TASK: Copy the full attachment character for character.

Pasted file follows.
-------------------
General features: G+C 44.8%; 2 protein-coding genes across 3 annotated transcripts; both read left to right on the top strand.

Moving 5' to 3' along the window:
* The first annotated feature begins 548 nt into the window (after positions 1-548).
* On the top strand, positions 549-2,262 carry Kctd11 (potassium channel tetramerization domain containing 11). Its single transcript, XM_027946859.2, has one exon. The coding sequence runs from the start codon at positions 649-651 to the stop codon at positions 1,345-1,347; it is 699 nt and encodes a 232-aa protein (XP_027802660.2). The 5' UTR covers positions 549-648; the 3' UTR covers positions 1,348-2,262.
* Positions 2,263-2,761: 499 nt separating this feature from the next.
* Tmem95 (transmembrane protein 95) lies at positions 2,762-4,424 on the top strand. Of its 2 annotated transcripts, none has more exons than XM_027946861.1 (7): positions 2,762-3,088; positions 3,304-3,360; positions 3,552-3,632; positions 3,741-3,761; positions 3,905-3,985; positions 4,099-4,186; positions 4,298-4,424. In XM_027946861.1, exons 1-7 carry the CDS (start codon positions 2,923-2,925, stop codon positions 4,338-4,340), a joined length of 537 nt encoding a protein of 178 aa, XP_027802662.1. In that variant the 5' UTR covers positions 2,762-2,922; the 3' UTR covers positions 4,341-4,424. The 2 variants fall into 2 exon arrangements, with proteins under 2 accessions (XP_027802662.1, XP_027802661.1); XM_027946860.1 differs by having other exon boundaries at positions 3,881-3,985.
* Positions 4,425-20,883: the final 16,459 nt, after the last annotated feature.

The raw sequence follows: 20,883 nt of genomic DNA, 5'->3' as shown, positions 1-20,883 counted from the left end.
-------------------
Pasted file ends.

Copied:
General features: G+C 44.8%; 2 protein-coding genes across 3 annotated transcripts; both read left to right on the top strand.

Moving 5' to 3' along the window:
* The first annotated feature begins 548 nt into the window (after positions 1-548).
* On the top strand, positions 549-2,262 carry Kctd11 (potassium channel tetramerization domain containing 11). Its single transcript, XM_027946859.2, has one exon. The coding sequence runs from the start codon at positions 649-651 to the stop codon at positions 1,345-1,347; it is 699 nt and encodes a 232-aa protein (XP_027802660.2). The 5' UTR covers positions 549-648; the 3' UTR covers positions 1,348-2,262.
* Positions 2,263-2,761: 499 nt separating this feature from the next.
* Tmem95 (transmembrane protein 95) lies at positions 2,762-4,424 on the top strand. Of its 2 annotated transcripts, none has more exons than XM_027946861.1 (7): positions 2,762-3,088; positions 3,304-3,360; positions 3,552-3,632; positions 3,741-3,761; positions 3,905-3,985; positions 4,099-4,186; positions 4,298-4,424. In XM_027946861.1, exons 1-7 carry the CDS (start codon positions 2,923-2,925, stop codon positions 4,338-4,340), a joined length of 537 nt encoding a protein of 178 aa, XP_027802662.1. In that variant the 5' UTR covers positions 2,762-2,922; the 3' UTR covers positions 4,341-4,424. The 2 variants fall into 2 exon arrangements, with proteins under 2 accessions (XP_027802662.1, XP_027802661.1); XM_027946860.1 differs by having other exon boundaries at positions 3,881-3,985.
* Positions 4,425-20,883: the final 16,459 nt, after the last annotated feature.

The raw sequence follows: 20,883 nt of genomic DNA, 5'->3' as shown, positions 1-20,883 counted from the left end.